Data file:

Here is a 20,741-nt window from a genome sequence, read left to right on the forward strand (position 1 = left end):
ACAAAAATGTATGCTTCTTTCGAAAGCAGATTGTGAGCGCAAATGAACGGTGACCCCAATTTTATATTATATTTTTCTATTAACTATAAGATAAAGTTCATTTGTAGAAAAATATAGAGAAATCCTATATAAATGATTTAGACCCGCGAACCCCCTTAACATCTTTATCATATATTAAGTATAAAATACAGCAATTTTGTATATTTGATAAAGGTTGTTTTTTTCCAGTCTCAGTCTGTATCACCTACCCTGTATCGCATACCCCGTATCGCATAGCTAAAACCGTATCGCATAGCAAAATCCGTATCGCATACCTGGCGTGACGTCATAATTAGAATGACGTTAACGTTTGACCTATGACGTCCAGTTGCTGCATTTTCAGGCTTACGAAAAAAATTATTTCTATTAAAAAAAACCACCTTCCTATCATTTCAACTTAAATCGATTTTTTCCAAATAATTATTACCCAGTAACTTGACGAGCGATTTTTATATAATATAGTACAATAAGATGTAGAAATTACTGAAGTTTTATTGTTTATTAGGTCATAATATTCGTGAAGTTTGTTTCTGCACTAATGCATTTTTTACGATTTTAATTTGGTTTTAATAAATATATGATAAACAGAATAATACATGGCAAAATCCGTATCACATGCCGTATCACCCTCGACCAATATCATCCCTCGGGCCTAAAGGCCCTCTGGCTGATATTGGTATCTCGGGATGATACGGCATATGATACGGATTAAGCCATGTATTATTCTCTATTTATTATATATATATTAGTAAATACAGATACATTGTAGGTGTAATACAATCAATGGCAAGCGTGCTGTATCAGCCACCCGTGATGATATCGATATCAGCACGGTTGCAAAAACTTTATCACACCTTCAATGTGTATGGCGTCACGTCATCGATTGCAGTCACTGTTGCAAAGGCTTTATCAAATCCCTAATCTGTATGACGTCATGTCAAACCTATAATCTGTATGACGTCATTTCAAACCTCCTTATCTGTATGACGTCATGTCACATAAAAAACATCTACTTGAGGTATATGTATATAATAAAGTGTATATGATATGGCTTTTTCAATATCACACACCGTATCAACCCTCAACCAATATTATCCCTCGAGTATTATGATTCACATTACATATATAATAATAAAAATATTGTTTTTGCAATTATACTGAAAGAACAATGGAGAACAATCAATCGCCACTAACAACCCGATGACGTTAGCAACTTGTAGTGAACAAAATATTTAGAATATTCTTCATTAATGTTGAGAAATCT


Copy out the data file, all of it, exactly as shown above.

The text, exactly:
Here is a 20,741-nt window from a genome sequence, read left to right on the forward strand (position 1 = left end):
ACAAAAATGTATGCTTCTTTCGAAAGCAGATTGTGAGCGCAAATGAACGGTGACCCCAATTTTATATTATATTTTTCTATTAACTATAAGATAAAGTTCATTTGTAGAAAAATATAGAGAAATCCTATATAAATGATTTAGACCCGCGAACCCCCTTAACATCTTTATCATATATTAAGTATAAAATACAGCAATTTTGTATATTTGATAAAGGTTGTTTTTTTCCAGTCTCAGTCTGTATCACCTACCCTGTATCGCATACCCCGTATCGCATAGCTAAAACCGTATCGCATAGCAAAATCCGTATCGCATACCTGGCGTGACGTCATAATTAGAATGACGTTAACGTTTGACCTATGACGTCCAGTTGCTGCATTTTCAGGCTTACGAAAAAAATTATTTCTATTAAAAAAAACCACCTTCCTATCATTTCAACTTAAATCGATTTTTTCCAAATAATTATTACCCAGTAACTTGACGAGCGATTTTTATATAATATAGTACAATAAGATGTAGAAATTACTGAAGTTTTATTGTTTATTAGGTCATAATATTCGTGAAGTTTGTTTCTGCACTAATGCATTTTTTACGATTTTAATTTGGTTTTAATAAATATATGATAAACAGAATAATACATGGCAAAATCCGTATCACATGCCGTATCACCCTCGACCAATATCATCCCTCGGGCCTAAAGGCCCTCTGGCTGATATTGGTATCTCGGGATGATACGGCATATGATACGGATTAAGCCATGTATTATTCTCTATTTATTATATATATATTAGTAAATACAGATACATTGTAGGTGTAATACAATCAATGGCAAGCGTGCTGTATCAGCCACCCGTGATGATATCGATATCAGCACGGTTGCAAAAACTTTATCACACCTTCAATGTGTATGGCGTCACGTCATCGATTGCAGTCACTGTTGCAAAGGCTTTATCAAATCCCTAATCTGTATGACGTCATGTCAAACCTATAATCTGTATGACGTCATTTCAAACCTCCTTATCTGTATGACGTCATGTCACATAAAAAACATCTACTTGAGGTATATGTATATAATAAAGTGTATATGATATGGCTTTTTCAATATCACACACCGTATCAACCCTCAACCAATATTATCCCTCGAGTATTATGATTCACATTACATATATAATAATAAAAATATTGTTTTTGCAATTATACTGAAAGAACAATGGAGAACAATCAATCGCCACTAACAACCCGATGACGTTAGCAACTTGTAGTGAACAAAATATTTAGAATATTCTTCATTAATGTTGAGAAATCT